The idea of owning an electric car seems appealing. You get to feel mildly smug about helping the environment and there are now many different models on the market, so you won’t have to drive something clunky and ugly. But what are the financial practicalities of buying and running an electric car?
As well as being environmentally friendly, an electric car should be cheaper to run than a normal one, factoring in fuel costs, government subsidies and emissions penalties. However, the government has begun to phase out some subsidies.
Last November the government axed the grant for plug-in hybrid cars and cut the subsidy on fully electric cars from £4,500 to £3,500 (you are entitled to 35% of a car’s purchase price, up to that maximum). This applies to category 1 cars – those with CO2 emissions of less than 50g/km and a zero-emissions range (how far it can go on one charge) of at least 70 miles. Category 2 and 3 vehicles, which either emit more or have a shorter zero-emissions range, are no longer eligible for this grant.
On the plus side, all ultra-low emission vehicles remain eligible for the electric vehicle home charge scheme. This is a 75% contribution towards the cost of a home charge point and its installation, up to a maximum of £500 per household or vehicle. The total cost, before taking the grant into consideration, should be somewhere between £850 and £1,250, including paying someone to fit it.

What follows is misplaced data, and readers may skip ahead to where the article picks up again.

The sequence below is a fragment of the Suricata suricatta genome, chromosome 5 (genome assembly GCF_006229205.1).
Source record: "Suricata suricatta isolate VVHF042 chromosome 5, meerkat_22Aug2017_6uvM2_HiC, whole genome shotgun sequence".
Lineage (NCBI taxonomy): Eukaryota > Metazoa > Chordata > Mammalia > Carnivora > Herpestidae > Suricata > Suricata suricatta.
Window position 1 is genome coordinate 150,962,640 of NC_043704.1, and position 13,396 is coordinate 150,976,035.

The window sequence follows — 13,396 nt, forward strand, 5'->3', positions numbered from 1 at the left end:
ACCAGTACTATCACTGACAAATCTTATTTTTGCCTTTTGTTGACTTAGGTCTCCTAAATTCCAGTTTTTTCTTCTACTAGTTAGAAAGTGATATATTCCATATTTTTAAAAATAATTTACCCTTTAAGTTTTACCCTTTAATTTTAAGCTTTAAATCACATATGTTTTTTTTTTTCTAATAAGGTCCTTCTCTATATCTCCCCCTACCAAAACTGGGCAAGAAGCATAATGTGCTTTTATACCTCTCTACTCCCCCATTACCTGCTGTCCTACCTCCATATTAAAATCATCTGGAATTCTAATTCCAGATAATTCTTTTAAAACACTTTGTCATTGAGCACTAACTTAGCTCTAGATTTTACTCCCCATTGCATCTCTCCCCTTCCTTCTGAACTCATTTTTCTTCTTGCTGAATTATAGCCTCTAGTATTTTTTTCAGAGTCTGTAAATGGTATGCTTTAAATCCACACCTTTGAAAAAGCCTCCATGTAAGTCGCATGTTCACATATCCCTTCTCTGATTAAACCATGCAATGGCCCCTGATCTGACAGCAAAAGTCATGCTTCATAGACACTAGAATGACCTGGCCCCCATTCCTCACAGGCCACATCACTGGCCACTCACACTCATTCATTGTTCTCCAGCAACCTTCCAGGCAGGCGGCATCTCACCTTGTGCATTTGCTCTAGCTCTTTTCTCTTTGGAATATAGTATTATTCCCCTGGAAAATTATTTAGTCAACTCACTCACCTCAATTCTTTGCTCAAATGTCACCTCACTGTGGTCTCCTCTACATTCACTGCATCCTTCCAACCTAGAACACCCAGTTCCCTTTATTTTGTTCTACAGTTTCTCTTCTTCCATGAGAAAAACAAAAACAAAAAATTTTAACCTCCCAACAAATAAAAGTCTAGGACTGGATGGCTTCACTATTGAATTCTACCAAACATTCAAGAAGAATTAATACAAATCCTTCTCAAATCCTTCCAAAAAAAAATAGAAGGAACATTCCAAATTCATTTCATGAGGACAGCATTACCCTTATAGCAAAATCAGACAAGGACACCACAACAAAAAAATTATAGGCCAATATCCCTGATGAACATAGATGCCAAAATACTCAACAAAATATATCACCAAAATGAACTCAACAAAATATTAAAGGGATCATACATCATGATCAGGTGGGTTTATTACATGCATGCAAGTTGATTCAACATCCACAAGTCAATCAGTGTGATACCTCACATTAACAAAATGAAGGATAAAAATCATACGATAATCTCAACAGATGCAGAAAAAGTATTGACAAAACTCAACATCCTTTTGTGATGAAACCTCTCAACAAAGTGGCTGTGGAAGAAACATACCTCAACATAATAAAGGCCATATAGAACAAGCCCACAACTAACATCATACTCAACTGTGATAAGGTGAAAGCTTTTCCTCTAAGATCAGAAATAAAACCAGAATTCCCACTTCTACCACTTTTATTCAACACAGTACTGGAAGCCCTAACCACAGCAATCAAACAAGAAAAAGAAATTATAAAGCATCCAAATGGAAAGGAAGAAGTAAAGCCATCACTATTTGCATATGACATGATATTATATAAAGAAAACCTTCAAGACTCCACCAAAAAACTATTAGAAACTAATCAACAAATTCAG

Savings versus petrol
One of the most affordable and best-selling electric cars is the Renault Zoe, says James Mills in the Daily Telegraph. The Dynamique Nav R90 ZE 40 version costs £28,270, with battery included. Batteries lose their capacity over time, so another option is to buy without a battery for £21,970, and lease one for £99 per month instead. Assuming you drive 10,000 miles a year for three years, leasing would make for a total cost of £25,534.
The next important thing is to get an idea of how much it will cost you to keep it charged. Look at the capacity of the battery, measured in kilowatt hours (kWh). Taking a 100kWh Tesla Model S, and assuming a typical public rapid charging point in the UK – which costs roughly 35p per kWh – the cost is 100 times 35p, so £35 if you charge from empty to full, says Curtis Moldrich in Car magazine.
If you can charge your car at home, a good-value overnight tariff would be 12p per kWh, so a full charge would cost £12. “That’s a major saving over the cost of a £70-£100 petrol/diesel tankful for a typical executive car.”